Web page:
This God must be a living God. Not a dead God only beheld from the grave. And not a timeless God who had never known incarnated. Or walked this earth as a flesh-and-blood but very mortal human. This God must be a God who continues forward both within time and space, and without (or outside) of time and space. Even so, it is this latter part that we seem to mangle and confused. For it is the "within" part that we do seem to understand more readily than the "without" part... that we do now have a living Saviour who is with us, but who is apart from us as divine Spirit.

Hence the concept of process.... Process theology is a dynamic (and not static) concept of God that says that God continues to live though dead - and not impassionately apart from His creation (sic, deism, pelagianism, in all their gnostic forms). But passionately. Who continues to become and be through creation's experiences. Or our own. Or the church's experiences in this world. Which is part two of our question. How can a dead God remain with us? At Calvary's cross He did die. A place where He was forever affected by His humanity by His divine death. A death that became as a result of His incarnation. A death that He would meet - as we each will - simply because He lived even as we do now today live, and breath, hunger and thirst, know tiredness, suffering, aches, and pain of heart. In this mortal flesh we do know that every living thing dies. We see it everywhere about. We know of only one man that never died - Elijah. A prophet of God who was raised up as a living, non-dead, being. But it is through Elijah's story, and that of Lazarus'  miraculous "raising from the dead," that we would understand Jesus' resurrection. An "alive-but dead-but made alive again" resurrection into the heavens by the hand of God.

Enter Radical Theology's "God is Dead"

It is this kind of Process Theology that can better inform us of God's continued presence with us which a Radical Theology will then acknowledge as an event described as the "Death of God" when reflecting on this momentous event. Which is quite unlike the movie depiction of the "God is Dead" movement that serializes a Hollywood charicature of the "Death of God" movement. In reality, a true theology will take this event's implications very seriously. That God did die and that we must now know what it means for our present tense society, humanity, creation, church, Christianity, and future expectations. But we've strayed off topic again and must return to the topic at hand....

A Process Theology can better handle God's death when coupled with His resurrection, and not apart from it. Even as we can best understand God's death when beheld in the light of His resurrection. But it is the "without" part of God dwelling "outside of" time and space that we may have the greatest struggle with. And in fact, we must now admit into our definitions and classical ideas of "eternality" that God is no longer the unaffected eternal God. But the affected eternal God who must now dwell within all time and space. Who no longer is separate from it - if He ever really was. That perhaps classicism itself is to blame for making this God we worship so timelessly eternal that we see Him too far away from ourselves. If we say that God is love than how do we know that this God can love?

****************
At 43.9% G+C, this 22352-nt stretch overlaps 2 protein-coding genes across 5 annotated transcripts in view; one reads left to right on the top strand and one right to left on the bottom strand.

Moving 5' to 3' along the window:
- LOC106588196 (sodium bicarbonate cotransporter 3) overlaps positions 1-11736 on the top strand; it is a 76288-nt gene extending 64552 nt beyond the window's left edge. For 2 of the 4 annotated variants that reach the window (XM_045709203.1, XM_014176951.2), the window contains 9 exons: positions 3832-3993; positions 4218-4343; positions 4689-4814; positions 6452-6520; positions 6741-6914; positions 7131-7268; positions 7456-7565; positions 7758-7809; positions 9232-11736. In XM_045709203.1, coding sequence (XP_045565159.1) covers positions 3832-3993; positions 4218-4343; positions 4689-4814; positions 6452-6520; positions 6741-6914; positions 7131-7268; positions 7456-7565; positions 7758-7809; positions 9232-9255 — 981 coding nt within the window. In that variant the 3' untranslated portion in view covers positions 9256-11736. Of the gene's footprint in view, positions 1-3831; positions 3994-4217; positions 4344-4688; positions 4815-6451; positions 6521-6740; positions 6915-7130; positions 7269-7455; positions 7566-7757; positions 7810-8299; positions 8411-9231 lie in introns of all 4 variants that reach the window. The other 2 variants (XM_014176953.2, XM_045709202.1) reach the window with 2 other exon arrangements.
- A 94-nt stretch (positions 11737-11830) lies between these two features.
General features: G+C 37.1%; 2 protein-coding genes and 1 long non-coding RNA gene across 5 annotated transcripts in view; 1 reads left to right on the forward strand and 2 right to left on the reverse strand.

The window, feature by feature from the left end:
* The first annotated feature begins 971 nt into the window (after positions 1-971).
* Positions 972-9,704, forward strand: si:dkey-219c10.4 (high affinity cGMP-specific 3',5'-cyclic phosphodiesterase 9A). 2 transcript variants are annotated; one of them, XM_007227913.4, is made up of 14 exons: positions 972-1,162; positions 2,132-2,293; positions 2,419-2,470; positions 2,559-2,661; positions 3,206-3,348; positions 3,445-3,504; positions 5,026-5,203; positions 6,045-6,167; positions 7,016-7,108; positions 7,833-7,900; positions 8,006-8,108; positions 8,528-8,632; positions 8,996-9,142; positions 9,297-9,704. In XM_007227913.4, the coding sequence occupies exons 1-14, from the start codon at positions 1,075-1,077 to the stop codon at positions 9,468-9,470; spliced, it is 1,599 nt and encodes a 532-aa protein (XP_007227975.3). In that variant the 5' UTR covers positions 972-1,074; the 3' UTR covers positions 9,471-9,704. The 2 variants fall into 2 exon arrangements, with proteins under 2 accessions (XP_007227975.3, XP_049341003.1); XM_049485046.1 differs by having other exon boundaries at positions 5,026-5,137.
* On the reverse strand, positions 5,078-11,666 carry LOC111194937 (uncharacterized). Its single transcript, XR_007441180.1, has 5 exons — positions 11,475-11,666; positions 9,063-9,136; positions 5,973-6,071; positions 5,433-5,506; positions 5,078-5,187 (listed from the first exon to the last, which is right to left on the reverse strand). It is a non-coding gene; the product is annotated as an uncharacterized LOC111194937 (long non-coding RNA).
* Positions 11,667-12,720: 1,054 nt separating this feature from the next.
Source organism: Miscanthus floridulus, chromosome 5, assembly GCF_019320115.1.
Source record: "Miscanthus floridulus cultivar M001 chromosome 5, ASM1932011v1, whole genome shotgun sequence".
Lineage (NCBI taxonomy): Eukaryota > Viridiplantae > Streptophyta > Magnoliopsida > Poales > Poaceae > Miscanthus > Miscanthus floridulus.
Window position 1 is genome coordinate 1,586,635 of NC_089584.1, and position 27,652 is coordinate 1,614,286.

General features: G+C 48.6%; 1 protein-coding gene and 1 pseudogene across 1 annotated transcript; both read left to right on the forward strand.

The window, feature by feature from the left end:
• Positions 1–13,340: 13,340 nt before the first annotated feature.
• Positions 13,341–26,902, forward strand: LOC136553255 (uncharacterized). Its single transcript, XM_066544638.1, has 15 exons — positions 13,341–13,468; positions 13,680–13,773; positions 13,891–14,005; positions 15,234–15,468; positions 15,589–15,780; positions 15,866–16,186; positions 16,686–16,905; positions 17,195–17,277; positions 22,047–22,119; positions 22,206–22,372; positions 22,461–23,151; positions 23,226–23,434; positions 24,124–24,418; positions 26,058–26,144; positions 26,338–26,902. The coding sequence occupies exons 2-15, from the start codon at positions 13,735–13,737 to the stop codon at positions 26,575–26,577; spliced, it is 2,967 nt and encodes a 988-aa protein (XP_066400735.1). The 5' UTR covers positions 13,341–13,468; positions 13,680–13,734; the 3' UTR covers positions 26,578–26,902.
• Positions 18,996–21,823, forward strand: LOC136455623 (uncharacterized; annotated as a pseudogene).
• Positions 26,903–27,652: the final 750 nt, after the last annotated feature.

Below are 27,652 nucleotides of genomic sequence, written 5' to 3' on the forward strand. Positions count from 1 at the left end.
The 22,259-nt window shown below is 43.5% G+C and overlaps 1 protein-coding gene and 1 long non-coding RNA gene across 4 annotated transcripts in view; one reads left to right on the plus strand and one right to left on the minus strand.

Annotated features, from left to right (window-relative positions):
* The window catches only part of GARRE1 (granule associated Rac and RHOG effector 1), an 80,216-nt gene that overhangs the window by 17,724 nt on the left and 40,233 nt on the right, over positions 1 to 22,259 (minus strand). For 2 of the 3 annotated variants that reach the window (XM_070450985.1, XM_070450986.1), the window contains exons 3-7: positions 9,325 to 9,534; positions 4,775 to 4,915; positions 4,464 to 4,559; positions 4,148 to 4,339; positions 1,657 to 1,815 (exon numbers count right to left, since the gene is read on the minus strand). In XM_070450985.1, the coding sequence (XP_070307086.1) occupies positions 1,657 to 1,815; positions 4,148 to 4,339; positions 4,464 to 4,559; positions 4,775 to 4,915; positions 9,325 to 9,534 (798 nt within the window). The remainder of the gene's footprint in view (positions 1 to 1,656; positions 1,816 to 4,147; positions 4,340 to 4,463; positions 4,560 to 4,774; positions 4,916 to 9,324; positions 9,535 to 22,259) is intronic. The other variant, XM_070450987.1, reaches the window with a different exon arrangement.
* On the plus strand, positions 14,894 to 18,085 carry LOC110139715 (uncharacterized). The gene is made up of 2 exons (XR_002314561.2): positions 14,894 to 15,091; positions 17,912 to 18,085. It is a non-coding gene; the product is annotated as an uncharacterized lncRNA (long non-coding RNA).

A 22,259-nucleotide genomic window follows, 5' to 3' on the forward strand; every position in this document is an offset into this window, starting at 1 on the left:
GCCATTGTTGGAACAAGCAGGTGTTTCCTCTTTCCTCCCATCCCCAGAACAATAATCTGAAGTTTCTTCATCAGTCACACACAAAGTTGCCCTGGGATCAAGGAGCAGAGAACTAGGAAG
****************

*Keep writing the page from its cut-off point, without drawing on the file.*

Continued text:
The very idea of God's "love and grace" seems meaningless without its actual experience of love and grace (whether before God's Incarnation or after it). Have you noticed that platonic love is seldom written about or moanfully sung?. But romantic love - deeply entangled love - is. It fills all the music industry with its messiness and frailty. Its crucible of a heaven-and-hell painfully experienced deeply within the souls of our being. Our anger and frustrations. It affects everything we say and do - our passions, drives, and nature. However, divine love cannot be meaningful if it dies in the grave, or never lived at all. It must somehow live in the present and future tenses of its expectations of being and becoming.

And yes, spirits, even divine Spirits, must admit some form of eternality because spirits by our very definition and ideas are seemingly "unaffected" by timeful events.... Or so we think. However, it is that very idealised human idea of "spirit" that must change from its classical sense to its process sense. We can no longer think of God as Spirit without thinking of God as an affected and affecting Spirit. It would be both biblical and right to aver that God ever loved in eternity even as He will ever love throughout eternity everlasting. But even more so, as our Incarnate, glorified God, He now is one with His creation. This divine love has been made plain to us through Jesus God's Son and very Self come among men.